Thank you again for the very thoughtful and useful comments. I really appreciate them. I will try my best to answer everything:
- Yes the mechanical switches are the weakest points for dust and rain, but everything else is also not perfect (touch button, display bezel, and a little bit the case itself). Making a waterproof version is definitely planned for the future, but to prevent costs from exploding I had no chance to do that in the first version. Waterproof will mean a more expensive case, probably an integrated battery with waterproof charging connector, a custom membrane switch panel or similar, and waterproof display bezel. The per-unit cost certainly goes up, but more importantly for me the initial investment becomes much higher for custom parts. I am happy to risk my time developing this, but I don't want to also risk also some tens of k$ at the very beginning. If people buy it I will invest in improvements.
- There are a lot of options for doing on/off and other things with a tactile switch. Here is one example:
&ab_channel=EEVblog ...in fact an earlier prototype of mine used something comparable to that, tactile switches only, but I was not very happy with it. It was a lot of extra components on the board, and for the user it meant pressing the button the correct amount of time - just one more thing to think about. The mechanical slider switches are a few cents more but I like the simplicity. Many people who gave feedback said simplicity is most important. The 6150, for example, can be a little complicated to operate (I also have experience with it).
- The buzzer is independent from the microcontroller. No real alarms or battery warnings, but if the count rate gets high enough the buzzer becomes paralyzed (always on) and this gives a different sound, a bit like an alarm. It is far easier to keep the timing/counting of the microcontroller reliable and accurate when the buzzer operation is separated. For battery life I plan to add a meter which is shown on the screen.
- There is no flashing LED to indicate each count. I think if a person can look at LEDs flashing they can look at the screen. I plan that in case of sharp change in count rate the screen reacts in 1 second or less, I cannot imagine the brain can process LED flashes much faster than that, or that it is necessary.
- The screen is a significant part of the power consumption but not the majority. Still, having a "screen off" option is a very good idea, I think. Originally I had in mind only power on/off and sound on/off (zero other options), but now with my "display change" button recently added one can change units etc., so maybe it makes sense that one "display option" is actually "no display". I am thinking now that the display change button goes between a list of modes: uSv->mrem->cpm->analog meter->cumulative dose->OFF->then repeat from beginning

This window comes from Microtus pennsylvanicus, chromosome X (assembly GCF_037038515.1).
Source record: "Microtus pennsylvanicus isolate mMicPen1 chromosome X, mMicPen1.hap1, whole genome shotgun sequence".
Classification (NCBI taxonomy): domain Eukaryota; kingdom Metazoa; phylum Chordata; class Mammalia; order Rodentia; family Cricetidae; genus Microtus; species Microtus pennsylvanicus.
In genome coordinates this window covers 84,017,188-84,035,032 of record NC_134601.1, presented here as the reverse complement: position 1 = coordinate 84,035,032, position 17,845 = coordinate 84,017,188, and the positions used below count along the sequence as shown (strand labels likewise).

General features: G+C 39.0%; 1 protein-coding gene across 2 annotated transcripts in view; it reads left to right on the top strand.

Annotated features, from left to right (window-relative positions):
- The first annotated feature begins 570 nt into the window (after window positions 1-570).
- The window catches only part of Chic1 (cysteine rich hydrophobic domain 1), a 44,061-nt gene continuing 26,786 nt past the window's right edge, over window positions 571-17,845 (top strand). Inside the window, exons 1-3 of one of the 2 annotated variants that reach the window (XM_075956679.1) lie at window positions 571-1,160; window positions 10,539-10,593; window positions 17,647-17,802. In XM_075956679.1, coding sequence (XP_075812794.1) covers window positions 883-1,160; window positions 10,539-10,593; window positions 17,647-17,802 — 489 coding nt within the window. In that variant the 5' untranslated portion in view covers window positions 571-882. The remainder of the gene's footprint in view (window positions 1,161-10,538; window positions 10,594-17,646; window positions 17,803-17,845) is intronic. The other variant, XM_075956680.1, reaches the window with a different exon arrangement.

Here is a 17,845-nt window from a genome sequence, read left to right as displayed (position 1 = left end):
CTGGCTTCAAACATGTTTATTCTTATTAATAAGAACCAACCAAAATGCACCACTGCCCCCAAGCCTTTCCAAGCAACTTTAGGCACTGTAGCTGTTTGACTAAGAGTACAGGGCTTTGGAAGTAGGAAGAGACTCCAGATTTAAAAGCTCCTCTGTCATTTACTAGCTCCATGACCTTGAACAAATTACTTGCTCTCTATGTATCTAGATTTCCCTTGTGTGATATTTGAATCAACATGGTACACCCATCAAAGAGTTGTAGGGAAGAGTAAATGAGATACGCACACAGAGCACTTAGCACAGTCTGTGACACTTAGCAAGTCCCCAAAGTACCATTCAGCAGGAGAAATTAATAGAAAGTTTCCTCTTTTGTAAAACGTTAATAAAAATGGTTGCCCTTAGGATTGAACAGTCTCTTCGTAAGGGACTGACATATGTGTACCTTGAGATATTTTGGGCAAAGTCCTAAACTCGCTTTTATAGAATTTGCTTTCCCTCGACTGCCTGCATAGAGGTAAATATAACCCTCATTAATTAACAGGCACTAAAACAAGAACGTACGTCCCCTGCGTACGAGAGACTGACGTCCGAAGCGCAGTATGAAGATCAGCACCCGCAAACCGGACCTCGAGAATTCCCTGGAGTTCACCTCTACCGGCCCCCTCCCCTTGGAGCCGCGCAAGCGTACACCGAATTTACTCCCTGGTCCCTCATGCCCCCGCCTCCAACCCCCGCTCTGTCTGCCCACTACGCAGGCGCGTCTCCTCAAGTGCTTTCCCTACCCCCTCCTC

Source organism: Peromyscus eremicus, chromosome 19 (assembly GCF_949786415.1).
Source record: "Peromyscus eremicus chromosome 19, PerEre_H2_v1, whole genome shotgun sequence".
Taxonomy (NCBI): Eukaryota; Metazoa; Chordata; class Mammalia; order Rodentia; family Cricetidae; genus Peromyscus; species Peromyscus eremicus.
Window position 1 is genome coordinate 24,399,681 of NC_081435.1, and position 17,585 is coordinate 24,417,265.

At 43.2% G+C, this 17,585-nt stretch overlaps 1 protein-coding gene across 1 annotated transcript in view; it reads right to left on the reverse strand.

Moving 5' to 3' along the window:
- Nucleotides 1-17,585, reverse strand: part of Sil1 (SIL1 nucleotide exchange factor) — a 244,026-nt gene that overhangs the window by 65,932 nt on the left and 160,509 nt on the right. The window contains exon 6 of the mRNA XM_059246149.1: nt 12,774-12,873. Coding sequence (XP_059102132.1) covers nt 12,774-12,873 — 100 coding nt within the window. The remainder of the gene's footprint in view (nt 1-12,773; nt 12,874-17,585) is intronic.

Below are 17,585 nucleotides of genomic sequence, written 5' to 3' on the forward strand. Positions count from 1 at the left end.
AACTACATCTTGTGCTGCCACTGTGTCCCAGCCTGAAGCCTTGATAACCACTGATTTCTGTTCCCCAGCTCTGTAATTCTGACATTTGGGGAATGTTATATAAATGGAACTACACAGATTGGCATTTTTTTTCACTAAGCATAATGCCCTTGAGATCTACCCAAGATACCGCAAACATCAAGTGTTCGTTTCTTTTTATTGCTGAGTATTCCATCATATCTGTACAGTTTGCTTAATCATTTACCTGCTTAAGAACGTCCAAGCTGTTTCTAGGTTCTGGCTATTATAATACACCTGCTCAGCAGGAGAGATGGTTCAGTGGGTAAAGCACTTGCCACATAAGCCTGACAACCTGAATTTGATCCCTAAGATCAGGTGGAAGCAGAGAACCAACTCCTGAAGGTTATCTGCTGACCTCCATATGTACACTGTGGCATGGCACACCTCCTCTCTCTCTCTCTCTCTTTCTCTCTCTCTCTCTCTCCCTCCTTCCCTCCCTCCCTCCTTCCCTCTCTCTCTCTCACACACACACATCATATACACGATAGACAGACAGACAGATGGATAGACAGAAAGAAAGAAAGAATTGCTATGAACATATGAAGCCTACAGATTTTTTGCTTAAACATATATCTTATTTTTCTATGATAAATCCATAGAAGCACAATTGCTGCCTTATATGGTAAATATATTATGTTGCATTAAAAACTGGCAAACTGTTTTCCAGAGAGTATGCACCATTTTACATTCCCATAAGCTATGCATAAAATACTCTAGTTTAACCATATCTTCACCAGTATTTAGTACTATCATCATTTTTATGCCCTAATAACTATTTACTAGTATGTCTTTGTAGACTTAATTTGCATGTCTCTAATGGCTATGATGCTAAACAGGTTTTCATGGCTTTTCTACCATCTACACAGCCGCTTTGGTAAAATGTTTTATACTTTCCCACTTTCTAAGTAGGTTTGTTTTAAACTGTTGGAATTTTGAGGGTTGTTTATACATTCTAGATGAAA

- This "two color" display was an accident. I saw "two color" and thought: OK why not, I can try that and see if I like it. What I did not know is that it is not realy "two colors", i.e. two colors for every pixel... each pixel has one color, at the top it's yellow and the rest blue. As I said before I changed 0% of the firmware before I took the twitter video, I just plugged in the bigger display and by chance it displayed something in a reasonable (not optimal) way... at the same time, just by chance, the meter at the top was yellow and the rest blue - it looked like I did it on purpose, but it was just chance. I will be using a single color display later to keep things simpler. I don't think the two colors affect the power consumption significantly.
- Yes making the unit letters smaller is important and I will do that. In the old smaller screen it was hard to make any letters extra small because everything was already small. In fact, at that time I was thinking to write uSv/hr permanently on the case and have on the display just a bigger number (at that time no option to change units), but I switched screen size before I did that.
- I think the analog meter is a very good suggestion, as you saw I had something like it on the top already, I think having one display option with a large one is a good idea and I will try it.
- Even with DIY/arduino solutions there is nothing close to $100 except using a traditional Geiger tube. The core functionality of my device is 5x more sensitive than a Geiger tube. If someone does not think that's better they can buy something different. I think it's better. All other features are in my opinion superficial (except data logging which can be important, but all evidence I have so far suggests a small percentage of people care about that).
- If someone wants to do "the same" they cannot do it with a glass Geiger tube - they would need 5 tubes or more on one device
- I agree "harder to break" is not the most important point - still, they do sometimes break. I have seen this in some amazon reviews (sometimes even from the shipping process).
- The Radiascan 701 does seem to have some nice features. It also appears to be around $400. If size is the most important feature, and SBM-20 is sensitive enough, then there is also the MIRA detector (AKA Soeks 112), it is incredibly small, almost the size of an SBM-20, and around $150. Mine still fits in a pocket, just a big tighter.